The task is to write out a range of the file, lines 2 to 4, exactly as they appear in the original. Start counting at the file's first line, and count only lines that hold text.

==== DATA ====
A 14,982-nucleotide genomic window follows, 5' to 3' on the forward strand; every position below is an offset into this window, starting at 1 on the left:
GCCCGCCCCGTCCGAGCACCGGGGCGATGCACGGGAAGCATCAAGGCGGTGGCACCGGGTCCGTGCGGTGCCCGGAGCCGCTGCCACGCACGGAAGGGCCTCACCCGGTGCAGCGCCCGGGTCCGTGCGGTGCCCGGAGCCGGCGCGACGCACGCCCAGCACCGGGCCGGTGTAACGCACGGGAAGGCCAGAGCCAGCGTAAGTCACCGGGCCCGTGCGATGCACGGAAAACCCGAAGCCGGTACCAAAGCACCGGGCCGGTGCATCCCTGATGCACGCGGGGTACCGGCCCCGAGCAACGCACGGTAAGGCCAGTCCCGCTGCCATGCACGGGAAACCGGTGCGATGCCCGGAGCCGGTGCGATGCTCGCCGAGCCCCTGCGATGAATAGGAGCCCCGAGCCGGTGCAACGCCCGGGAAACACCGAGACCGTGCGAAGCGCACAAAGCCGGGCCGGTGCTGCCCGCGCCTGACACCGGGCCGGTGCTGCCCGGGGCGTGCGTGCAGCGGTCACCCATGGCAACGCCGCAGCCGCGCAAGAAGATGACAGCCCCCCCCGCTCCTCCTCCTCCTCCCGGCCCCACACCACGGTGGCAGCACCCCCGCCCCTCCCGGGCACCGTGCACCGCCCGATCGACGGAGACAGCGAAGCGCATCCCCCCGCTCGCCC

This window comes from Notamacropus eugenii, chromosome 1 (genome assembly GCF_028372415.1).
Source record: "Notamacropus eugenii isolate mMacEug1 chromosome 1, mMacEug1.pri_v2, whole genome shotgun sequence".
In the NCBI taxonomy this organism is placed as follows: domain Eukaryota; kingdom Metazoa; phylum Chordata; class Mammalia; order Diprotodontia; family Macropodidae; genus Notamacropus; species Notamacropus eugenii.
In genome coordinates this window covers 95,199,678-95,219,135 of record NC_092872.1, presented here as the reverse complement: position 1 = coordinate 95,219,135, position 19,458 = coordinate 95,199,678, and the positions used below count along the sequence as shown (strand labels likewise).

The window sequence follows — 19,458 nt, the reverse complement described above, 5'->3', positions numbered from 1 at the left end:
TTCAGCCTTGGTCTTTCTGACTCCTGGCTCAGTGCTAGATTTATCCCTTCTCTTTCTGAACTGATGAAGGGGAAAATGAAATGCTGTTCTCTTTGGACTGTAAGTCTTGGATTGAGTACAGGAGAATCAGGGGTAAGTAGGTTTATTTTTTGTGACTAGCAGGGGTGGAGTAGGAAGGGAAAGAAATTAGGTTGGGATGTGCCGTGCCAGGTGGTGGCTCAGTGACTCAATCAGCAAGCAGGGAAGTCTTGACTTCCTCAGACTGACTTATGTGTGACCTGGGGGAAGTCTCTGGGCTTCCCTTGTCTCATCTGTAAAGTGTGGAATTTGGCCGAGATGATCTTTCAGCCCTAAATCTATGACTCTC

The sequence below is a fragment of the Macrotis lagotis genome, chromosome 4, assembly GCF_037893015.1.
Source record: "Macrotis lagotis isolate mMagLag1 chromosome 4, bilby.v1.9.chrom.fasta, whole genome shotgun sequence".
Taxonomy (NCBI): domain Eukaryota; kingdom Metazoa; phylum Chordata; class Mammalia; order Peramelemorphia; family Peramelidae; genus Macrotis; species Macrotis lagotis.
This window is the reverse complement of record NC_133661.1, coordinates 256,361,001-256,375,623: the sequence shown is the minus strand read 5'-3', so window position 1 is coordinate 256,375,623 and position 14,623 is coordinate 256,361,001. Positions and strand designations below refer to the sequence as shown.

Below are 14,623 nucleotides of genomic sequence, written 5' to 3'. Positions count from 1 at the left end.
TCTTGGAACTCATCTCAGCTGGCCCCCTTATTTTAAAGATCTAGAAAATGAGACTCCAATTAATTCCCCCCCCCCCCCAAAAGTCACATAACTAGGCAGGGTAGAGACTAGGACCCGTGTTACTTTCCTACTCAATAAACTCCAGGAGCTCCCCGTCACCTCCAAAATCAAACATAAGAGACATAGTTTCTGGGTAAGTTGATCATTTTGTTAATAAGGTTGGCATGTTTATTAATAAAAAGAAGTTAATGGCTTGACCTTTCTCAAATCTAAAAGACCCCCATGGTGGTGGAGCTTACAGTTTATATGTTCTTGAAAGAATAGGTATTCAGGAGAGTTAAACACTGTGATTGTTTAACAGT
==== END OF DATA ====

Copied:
GCCCGCCCCGTCCGAGCACCGGGGCGATGCACGGGAAGCATCAAGGCGGTGGCACCGGGTCCGTGCGGTGCCCGGAGCCGCTGCCACGCACGGAAGGGCCTCACCCGGTGCAGCGCCCGGGTCCGTGCGGTGCCCGGAGCCGGCGCGACGCACGCCCAGCACCGGGCCGGTGTAACGCACGGGAAGGCCAGAGCCAGCGTAAGTCACCGGGCCCGTGCGATGCACGGAAAACCCGAAGCCGGTACCAAAGCACCGGGCCGGTGCATCCCTGATGCACGCGGGGTACCGGCCCCGAGCAACGCACGGTAAGGCCAGTCCCGCTGCCATGCACGGGAAACCGGTGCGATGCCCGGAGCCGGTGCGATGCTCGCCGAGCCCCTGCGATGAATAGGAGCCCCGAGCCGGTGCAACGCCCGGGAAACACCGAGACCGTGCGAAGCGCACAAAGCCGGGCCGGTGCTGCCCGCGCCTGACACCGGGCCGGTGCTGCCCGGGGCGTGCGTGCAGCGGTCACCCATGGCAACGCCGCAGCCGCGCAAGAAGATGACAGCCCCCCCCGCTCCTCCTCCTCCTCCCGGCCCCACACCACGGTGGCAGCACCCCCGCCCCTCCCGGGCACCGTGCACCGCCCGATCGACGGAGACAGCGAAGCGCATCCCCCCGCTCGCCC

This window comes from Notamacropus eugenii, chromosome 1 (genome assembly GCF_028372415.1).
Source record: "Notamacropus eugenii isolate mMacEug1 chromosome 1, mMacEug1.pri_v2, whole genome shotgun sequence".